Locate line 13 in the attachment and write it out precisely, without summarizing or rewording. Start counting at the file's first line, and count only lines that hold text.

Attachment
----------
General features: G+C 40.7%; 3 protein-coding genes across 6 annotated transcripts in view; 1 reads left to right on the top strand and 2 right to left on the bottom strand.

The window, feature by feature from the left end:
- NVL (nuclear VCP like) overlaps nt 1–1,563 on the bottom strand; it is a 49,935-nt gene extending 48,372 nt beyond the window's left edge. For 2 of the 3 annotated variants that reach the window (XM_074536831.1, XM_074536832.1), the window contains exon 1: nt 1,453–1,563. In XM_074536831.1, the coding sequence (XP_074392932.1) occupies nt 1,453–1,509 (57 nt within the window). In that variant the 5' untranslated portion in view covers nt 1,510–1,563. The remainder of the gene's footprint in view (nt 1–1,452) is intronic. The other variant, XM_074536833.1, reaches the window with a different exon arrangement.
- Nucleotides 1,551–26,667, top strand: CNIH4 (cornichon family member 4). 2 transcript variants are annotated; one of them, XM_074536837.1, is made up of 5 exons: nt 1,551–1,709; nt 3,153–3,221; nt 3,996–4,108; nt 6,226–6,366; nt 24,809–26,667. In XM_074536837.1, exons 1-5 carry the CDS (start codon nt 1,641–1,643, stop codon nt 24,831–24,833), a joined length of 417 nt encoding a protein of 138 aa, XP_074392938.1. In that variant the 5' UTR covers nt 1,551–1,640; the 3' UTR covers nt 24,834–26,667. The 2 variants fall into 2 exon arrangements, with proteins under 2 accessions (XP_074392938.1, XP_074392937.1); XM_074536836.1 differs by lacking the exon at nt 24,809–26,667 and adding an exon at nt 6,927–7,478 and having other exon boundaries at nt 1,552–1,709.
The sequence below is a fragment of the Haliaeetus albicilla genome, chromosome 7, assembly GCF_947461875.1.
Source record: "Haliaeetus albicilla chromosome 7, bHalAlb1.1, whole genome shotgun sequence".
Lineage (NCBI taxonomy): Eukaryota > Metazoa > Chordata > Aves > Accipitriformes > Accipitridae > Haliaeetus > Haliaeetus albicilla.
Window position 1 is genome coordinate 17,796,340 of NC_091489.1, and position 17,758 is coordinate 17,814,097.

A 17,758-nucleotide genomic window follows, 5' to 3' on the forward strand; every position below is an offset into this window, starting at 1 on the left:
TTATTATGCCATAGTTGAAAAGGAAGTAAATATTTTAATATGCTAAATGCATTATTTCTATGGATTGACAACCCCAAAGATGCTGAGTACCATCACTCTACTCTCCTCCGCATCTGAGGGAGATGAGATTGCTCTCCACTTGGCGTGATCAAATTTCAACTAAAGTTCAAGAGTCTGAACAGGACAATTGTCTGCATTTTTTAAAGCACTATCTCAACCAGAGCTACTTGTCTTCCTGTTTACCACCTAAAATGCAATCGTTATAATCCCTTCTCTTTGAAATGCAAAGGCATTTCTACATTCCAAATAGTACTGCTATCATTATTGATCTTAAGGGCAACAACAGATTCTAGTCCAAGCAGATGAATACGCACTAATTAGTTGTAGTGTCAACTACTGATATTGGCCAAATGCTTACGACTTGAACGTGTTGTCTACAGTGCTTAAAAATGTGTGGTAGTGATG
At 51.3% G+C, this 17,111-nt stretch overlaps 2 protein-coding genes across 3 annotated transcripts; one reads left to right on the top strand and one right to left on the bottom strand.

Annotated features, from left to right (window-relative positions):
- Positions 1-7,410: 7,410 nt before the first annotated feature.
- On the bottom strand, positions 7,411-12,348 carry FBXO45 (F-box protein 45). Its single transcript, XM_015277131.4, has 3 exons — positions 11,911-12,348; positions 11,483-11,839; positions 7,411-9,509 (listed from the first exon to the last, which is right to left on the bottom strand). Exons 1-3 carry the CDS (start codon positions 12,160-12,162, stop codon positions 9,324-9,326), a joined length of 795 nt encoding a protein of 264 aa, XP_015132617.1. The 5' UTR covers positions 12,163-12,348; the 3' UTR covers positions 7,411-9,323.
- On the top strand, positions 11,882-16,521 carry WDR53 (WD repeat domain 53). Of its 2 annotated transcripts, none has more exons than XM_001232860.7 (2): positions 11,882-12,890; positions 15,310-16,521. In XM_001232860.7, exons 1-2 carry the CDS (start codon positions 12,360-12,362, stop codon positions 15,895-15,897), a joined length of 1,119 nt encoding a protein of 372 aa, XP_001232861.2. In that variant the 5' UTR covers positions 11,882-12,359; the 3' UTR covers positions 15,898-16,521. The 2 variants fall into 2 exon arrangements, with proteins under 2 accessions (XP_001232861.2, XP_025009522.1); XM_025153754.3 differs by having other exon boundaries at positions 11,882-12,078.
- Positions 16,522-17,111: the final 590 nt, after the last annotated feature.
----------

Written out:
- Positions 1-7,410: 7,410 nt before the first annotated feature.